The saying ‘Loose lips sink ships’ was displayed prominently on posters during the second world war to advise military personnel and others to avoid chatter involving information that could be used by the enemy. A key question is to what extent does this apply now that mobile technology can be found everywhere. Undertaking 100% of one’s work inside an office is a thing of the past and a significant portion of professional work can be undertaken from any location including trains, aeroplanes and more commonly now in coffee shops. How can information on laptop screens, hand written notes and discussions between people be used by external observers?
Earlier this year in London, while sitting in a coffee shop, I was close enough to overhear a conversation about a security incident. Sound travels and without any real effort to listen or intention to earwig, it was obvious what these men were talking about and were concerned that a data breach may have occurred. Initially the information could have been about any company, anywhere or any system. It could have been about their employer or one of their employer’s client’s systems. The details here have been left intentionally vague, but the conversation didn’t end there:
- Clients won’t be happy – such a reference indicated that a data breach could have occurred with one of their internal systems involving their customer data, rather than a system belonging to one of their clients.
- Branded stationery – overhearing a conversation was one thing but getting up for a coffee refill made corporate stationery visible without any effort or intention to spy; everything was in my face as I walked past them.
- Laptop screensaver – corporate stationery is often given away to clients for marketing and brand awareness reasons, therefore it was not a given that these individuals worked for the company whose stationery was visible but returning to my seat and noticing a corporate screensaver on one of the laptops advertising the business was additional confirmation.
- Identified vulnerability – the discussion overheard was sufficient for me to understand the nature of the issue and how someone would exploit it.
How this information could be used requires little imagination.
Several years ago, I overheard two people discussing their Last Will and Testament over dinner in a restaurant and how they really needed to get them replaced due to changes in circumstances. Shortly after when a neighbouring couple were ready to leave, he approached them and said, ‘Sorry, I couldn’t help overhear you mention that you needed new wills. Here is my business card. Give me a call’. This is an innocuous example, however depending on the context, the consequences could be quite severe, such as revealing information that could influence stock prices.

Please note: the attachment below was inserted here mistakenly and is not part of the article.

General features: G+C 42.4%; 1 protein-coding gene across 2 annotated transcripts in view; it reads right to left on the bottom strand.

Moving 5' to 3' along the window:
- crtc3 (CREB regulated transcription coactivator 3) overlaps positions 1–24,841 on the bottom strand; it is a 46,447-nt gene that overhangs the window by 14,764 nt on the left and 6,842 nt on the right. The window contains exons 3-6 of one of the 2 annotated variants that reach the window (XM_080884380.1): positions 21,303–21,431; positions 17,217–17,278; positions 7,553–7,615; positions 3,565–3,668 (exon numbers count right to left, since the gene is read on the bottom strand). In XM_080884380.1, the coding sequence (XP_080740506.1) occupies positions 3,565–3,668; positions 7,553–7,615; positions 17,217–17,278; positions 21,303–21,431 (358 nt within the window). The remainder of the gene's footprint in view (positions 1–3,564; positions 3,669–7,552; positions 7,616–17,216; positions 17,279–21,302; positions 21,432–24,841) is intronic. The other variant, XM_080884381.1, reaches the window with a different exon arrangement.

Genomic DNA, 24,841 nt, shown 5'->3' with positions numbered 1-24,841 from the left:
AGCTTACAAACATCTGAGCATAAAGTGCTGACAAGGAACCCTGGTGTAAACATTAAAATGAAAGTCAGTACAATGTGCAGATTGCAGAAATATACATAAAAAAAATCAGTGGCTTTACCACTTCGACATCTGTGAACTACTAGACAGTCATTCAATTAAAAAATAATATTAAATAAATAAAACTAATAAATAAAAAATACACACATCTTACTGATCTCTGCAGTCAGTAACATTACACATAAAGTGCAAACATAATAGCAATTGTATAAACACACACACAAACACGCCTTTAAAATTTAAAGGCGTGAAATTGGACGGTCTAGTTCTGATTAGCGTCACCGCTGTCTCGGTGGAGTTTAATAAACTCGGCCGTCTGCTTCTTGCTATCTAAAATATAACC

- Completely avoid discussing sensitive issues in public.
- Avoid using names of companies in discussion. Using alternatives such as ‘we’ and ‘the client’ will often be more than sufficient.
- Use anonymous tagging of corporate laptops so that nothing on the outside identifies its ownership in the event that it is lost or stolen. The value of the data on the laptop will depend on the owner, and effort is less likely to be expended if ownership is completely unknown.
- Remove visible branding from the operating system so that if the laptop is turned on it is not possible to identify the owner in the event that it is lost or stolen. This may harder than it sounds if the company name has been used as the DOMAIN.
- Using BitLocker Device Encryption (Windows Vista through to Windows 10) with a boot-up password will prevent the operating system from loading until the correct password has been entered. An unauthorised user won’t be able to identify corporate ownership.
Being security conscious in public places is essential. Almost every time I have coffee somewhere, I hear something which could be used against someone in some way.
Security consultant with over 20 years experience gained across a diverse range of industry sectors including insurance and banking. Graduated in 1997 with a software engineering degree and specialising in cyber security, risk analysis and access management.